For Plain communities, autonomy in healthcare − and in life more broadly − is deeply tied to personal responsibility.  If a patient wants to decline standard care or use an untested remedy, should a doctor grant this autonomy? And in the case of sick or injured children, who gets to decide: parents or health professionals?

For Plain communities, autonomy in healthcare − and in life more broadly − is deeply tied to personal responsibility. This is perhaps best exemplified by their choice not to have insurance. Rather, when someone gets sick, the church collects alms to help the patient cover expenses. Marvin Wengerd estimates that, collectively, the 30,000 Amish in Holmes County spend $20–30 million a year on healthcare.

“Personal responsibility is still huge among us,” he says, adding that Plain people “think there’s a lot of harm in divorcing the cost from the patient.” He describes communities in which individuals are beholden to their brothers and sisters in the church to make wise health care decisions that don’t cost the community more money than necessary. As a result, Plain communities are highly interested in health education and disease prevention.

“Welcome to the clinic,” says Susan Jones, a “twice-retired” nurse with short blond hair and cobalt-blue glasses, who has worked with a community of Old Order Mennonites in southern Kentucky for 20 years. Our van has stopped at the top of a dirt trail adjacent to an unadorned two-storey home with grey siding. Just a few feet from us, a horse stands idly, hitched to a black carriage. This particular group is conservative even by Plain standards, and before my visit Jones gently instructed me to leave my voice recorder in the vehicle.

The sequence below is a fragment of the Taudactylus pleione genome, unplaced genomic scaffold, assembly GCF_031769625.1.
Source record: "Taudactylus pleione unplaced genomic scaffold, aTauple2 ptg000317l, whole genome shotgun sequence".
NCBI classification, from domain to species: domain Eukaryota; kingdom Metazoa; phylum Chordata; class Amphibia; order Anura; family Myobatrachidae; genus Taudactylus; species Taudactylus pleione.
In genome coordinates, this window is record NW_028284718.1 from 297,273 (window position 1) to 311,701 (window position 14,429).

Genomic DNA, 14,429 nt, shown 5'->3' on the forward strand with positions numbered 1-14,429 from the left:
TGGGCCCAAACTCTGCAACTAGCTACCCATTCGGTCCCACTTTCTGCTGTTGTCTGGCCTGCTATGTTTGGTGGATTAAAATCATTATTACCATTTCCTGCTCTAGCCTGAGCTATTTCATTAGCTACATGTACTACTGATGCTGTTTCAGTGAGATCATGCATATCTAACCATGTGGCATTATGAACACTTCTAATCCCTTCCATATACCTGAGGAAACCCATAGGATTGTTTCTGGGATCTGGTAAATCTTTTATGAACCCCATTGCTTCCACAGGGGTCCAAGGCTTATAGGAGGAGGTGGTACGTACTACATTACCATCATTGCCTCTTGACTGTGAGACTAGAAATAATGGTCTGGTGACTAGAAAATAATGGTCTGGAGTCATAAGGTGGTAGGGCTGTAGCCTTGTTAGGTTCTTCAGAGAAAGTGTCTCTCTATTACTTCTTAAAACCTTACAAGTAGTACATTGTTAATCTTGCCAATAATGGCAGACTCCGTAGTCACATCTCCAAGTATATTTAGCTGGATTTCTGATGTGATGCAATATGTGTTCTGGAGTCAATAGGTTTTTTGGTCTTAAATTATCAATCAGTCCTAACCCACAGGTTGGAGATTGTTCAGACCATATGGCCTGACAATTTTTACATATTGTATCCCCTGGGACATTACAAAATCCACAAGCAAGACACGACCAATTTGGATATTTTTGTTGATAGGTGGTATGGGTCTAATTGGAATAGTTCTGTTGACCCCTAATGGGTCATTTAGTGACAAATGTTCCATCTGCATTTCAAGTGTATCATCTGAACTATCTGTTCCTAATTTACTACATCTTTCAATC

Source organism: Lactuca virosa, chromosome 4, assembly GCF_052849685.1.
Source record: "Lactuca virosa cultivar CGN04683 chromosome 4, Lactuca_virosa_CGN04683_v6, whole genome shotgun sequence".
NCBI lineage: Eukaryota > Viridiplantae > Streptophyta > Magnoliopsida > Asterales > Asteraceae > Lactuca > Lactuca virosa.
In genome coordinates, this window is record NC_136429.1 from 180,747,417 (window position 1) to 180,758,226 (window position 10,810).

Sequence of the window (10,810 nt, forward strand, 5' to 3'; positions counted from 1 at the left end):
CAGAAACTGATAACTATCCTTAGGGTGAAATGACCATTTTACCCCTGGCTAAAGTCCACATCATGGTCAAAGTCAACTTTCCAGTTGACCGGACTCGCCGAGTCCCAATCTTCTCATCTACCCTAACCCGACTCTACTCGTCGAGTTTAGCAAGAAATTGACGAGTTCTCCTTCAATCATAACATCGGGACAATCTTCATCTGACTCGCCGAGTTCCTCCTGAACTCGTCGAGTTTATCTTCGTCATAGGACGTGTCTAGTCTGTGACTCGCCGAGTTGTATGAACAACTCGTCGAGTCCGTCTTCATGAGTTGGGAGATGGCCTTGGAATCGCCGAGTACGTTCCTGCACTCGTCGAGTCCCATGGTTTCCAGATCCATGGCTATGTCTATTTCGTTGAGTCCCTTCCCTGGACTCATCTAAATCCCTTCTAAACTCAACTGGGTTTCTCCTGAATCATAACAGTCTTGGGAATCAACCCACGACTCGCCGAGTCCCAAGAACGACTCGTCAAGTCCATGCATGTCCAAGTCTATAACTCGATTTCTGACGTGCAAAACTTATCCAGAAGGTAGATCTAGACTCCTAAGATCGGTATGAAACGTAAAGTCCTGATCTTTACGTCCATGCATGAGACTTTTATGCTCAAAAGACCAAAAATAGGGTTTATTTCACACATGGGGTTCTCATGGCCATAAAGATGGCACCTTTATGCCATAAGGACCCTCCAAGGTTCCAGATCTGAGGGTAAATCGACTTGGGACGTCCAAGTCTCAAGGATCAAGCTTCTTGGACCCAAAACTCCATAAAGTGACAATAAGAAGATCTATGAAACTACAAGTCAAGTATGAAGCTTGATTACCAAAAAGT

Health Promotion Day, the reason I’m visiting, includes a one-hour talk on a topic chosen by the Mennonites. Today’s theme: heart arrhythmias. Several health professionals are in attendance, including Steven House, a doctor who treats Plain patients in his primary care clinic in rural Glasgow, Kentucky. They, and roughly a dozen Mennonites, sit in the living room, listening intently while a medical student describes the intricacies of heart anatomy.

Since 2001, Health Promotion Day has been held once a month in the home of a local Mennonite family. The community actively shape the programme by deciding what kind of information and services they want. The aim is to improve the community’s health by providing a one-hour educational session, followed by a primary care clinic where people can receive tests including ear exams and blood pressure readings that might determine whether they need to visit a hospital. Following the talk, House and the medical student field questions. “What percentage of people have a skipped or delayed heartbeat?” asks one Mennonite woman seated on a chair by the home’s wood-burning stove. The second question addresses blood clots and fibrillation. Before long, my notes are a muddle: defibrillators, warfarin, hawthorn berry (which the Mennonites use to regulate heart rate), and pacemakers. I’m lost, but the Mennonites press on. Among the final questions is, “Where is the line when you know you need to see a doctor?”

 “We give doctors headaches,” she says, apologetically. “I feel compassion for them.” In a long navy dress and a white bonnet, a Mennonite mother sits on the bed in a small room off the kitchen, describing her family’s encounters with the healthcare system. She describes how once she visited a gastroenterologist seeking a diagnosis, but not treatment. Depending on the case, the community might prefer to spend its money on a farm for a young married couple, rather than on medication or testing, she explains. “We give doctors headaches,” she says, apologetically. “I feel compassion for them.”